Any Strategic Reading Tips for a Survivor Applicant?

From a computer scientist (and self-professed “data nerd”) named Scott Griggs: Hi!  Long time reader/listener here, looking for some quick reading list recommendations… I have submitted another application to be on CBS’s Survivor, the reality show of outwit, outplay, outlast fame.  The game is physical as well as mental and includes a large social aspect […]

Bring Us Your Questions for the Next Meeting of the Think Like a Freak Book Club

We just released our first installment of the Think Like a Freak Book Club. How does this work? You send in your questions/comments/complaints about the book and we respond in our podcast.

The first installment ("How to Screen Job Applicants, Act Your Age, and Get Your Brain Off Autopilot") covered Chapters 1-3 of Think. Now it's time for you to send in questions for Chapters 4, 5, and 6 (see Table of Contents, below). If your question ends up in the podcast, we’ll send you a signed copy of Think Like a Freak or a limited edition Think Like a Freak t-shirt. So fire away!

A Freakonomics Proposal to Help the British National Health Service

In the first chapter of our new book, Think Like a Freak, we recount an ill-fated interaction that Dubner and I had with David Cameron shortly before he was elected Prime Minister of the U.K. (In a nutshell, we joked with Cameron about applying the same principles he espoused for health care to automobiles; it turns out you don’t joke with Prime Ministers!)

That story has riled up some people, including an economics blogger named Noah Smith, who rails on us and defends the NHS.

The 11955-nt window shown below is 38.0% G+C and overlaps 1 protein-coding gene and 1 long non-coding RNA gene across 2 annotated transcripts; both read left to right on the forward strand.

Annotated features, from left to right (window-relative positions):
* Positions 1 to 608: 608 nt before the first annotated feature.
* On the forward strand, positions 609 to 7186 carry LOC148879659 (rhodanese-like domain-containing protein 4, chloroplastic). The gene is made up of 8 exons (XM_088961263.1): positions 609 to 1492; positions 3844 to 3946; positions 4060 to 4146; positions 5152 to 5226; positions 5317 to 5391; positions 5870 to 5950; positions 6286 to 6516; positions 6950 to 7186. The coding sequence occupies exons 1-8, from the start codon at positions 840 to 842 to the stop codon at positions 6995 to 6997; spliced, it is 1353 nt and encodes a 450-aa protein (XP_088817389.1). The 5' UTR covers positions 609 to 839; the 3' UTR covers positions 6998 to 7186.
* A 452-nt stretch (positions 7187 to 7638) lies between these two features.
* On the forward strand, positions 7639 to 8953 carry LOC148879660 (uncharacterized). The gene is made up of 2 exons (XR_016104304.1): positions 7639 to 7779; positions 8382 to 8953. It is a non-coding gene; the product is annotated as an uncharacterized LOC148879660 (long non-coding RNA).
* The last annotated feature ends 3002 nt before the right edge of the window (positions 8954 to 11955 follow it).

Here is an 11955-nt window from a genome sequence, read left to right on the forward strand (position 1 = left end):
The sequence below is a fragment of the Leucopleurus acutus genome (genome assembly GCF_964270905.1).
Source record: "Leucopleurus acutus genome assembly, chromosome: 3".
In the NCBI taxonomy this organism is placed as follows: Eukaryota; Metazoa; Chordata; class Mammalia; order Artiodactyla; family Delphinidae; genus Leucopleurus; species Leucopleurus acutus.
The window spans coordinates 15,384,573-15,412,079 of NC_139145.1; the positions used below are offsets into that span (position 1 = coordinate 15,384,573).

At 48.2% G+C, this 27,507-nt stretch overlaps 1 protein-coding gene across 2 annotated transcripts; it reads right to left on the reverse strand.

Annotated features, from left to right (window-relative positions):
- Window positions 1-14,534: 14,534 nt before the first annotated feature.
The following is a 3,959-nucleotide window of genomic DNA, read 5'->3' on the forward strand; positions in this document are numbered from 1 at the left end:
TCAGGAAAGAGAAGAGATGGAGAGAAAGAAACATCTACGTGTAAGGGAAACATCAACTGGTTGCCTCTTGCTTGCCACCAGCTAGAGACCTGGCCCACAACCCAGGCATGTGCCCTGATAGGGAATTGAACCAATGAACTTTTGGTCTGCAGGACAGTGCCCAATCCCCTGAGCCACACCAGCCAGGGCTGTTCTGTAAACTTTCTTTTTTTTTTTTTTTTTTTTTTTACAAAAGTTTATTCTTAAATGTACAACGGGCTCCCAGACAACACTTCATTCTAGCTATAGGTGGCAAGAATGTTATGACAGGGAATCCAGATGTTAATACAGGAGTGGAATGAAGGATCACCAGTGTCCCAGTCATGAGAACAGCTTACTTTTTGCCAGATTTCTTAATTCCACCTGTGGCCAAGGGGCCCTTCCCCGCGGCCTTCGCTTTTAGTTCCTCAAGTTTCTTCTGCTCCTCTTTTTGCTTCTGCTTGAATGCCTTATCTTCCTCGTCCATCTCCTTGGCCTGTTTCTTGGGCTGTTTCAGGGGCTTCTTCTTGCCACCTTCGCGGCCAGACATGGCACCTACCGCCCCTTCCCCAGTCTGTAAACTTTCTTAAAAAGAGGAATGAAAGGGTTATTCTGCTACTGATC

I should start by saying I have nothing in particular against the NHS, and I also would be the last one to ever defend the U.S. system.   Anyone who has ever heard me talk about Obamacare knows I am no fan of it, and I never have been.

Saying “I Don’t Know” in the Navy, the Classroom, and Beyond

The best part of publishing a new book -- besides the media blitz -- is learning which stories resonate with readers and podcast listeners, and how.

One great example is the book's second chapter, "The Three Hardest Words in the English Language," which is about how  people are reluctant to say "I don't know" when in fact they don't know the answer to a question or the solution to a problem.

We explored this topic in last week's podcast, and I wanted to share with you some of the most interesting feedback.

Join the Think Like a Freak Book Club — and Win an Autographed Copy!

Our new book, Think Like a Freak, has just been published and we'd like to talk about it with you. So we are forming the Think Like a Freak Book Club.

How does it work? You write in your questions/comments/complaints in the comments section below and we'll respond to some of them in our podcast. For now, we're planning to do three episodes of the Book Club. (But if you know us even a little bit, you know we won't be afraid to quit after one if it doesn't work out!) Since there are nine chapters in the book, let's start with  questions that pertain to Chapter 1, 2, and 3 of Think. Those are: “What Does It Mean to Think Like a Freak?,” “The Three Hardest Words in the English Language,” and “What’s Your Problem?”

If we choose your question for the podcast, we’ll send you a signed copy of Think Like a Freak or a limited edition Think Like a Freak t-shirt. Thanks!

Is Thirteen the Perfect Age to Read Think Like a Freak?

From a friend whose young daughter Lea, around 13 years old, grabbed the copy of Think Like a Freak that I send my friend and "is now devouring it." But that's not the good part: